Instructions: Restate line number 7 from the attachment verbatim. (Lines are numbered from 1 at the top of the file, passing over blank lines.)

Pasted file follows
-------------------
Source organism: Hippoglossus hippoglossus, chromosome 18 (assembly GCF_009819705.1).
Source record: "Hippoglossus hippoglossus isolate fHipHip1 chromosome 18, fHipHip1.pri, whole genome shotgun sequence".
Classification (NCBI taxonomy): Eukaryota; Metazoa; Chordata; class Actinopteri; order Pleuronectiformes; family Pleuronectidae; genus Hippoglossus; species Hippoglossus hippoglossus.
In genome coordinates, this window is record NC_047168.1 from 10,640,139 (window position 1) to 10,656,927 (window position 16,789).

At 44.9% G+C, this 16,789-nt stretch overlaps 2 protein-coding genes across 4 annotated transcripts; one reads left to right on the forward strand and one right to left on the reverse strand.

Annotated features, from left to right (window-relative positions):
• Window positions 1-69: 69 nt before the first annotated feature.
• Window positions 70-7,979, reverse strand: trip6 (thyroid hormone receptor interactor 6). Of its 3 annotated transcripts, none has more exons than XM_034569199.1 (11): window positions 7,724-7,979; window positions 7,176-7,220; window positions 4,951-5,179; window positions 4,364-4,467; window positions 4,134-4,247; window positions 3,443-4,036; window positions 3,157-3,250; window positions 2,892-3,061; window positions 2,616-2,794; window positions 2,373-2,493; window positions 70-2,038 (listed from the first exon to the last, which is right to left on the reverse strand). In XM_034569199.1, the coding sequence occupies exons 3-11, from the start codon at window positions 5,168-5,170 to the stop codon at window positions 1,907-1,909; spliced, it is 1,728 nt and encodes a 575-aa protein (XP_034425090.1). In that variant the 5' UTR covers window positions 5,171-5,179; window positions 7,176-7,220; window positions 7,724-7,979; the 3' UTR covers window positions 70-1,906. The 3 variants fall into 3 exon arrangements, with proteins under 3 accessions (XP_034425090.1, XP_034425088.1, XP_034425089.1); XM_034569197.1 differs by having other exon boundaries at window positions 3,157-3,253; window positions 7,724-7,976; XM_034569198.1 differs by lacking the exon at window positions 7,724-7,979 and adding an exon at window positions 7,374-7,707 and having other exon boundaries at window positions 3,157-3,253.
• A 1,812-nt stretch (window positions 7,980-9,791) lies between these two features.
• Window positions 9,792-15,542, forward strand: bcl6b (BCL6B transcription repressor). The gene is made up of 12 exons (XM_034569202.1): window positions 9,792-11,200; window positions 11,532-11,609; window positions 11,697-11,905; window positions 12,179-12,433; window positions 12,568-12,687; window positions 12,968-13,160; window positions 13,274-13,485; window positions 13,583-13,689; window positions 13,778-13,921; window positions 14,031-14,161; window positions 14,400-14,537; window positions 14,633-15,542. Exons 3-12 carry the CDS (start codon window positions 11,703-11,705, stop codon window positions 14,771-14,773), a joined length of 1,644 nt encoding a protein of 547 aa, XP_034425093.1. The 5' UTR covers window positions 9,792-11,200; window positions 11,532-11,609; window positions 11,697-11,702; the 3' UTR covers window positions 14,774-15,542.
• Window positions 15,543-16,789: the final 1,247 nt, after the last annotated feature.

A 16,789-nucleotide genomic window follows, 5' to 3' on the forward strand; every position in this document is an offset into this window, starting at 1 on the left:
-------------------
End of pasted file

• Window positions 1-69: 69 nt before the first annotated feature.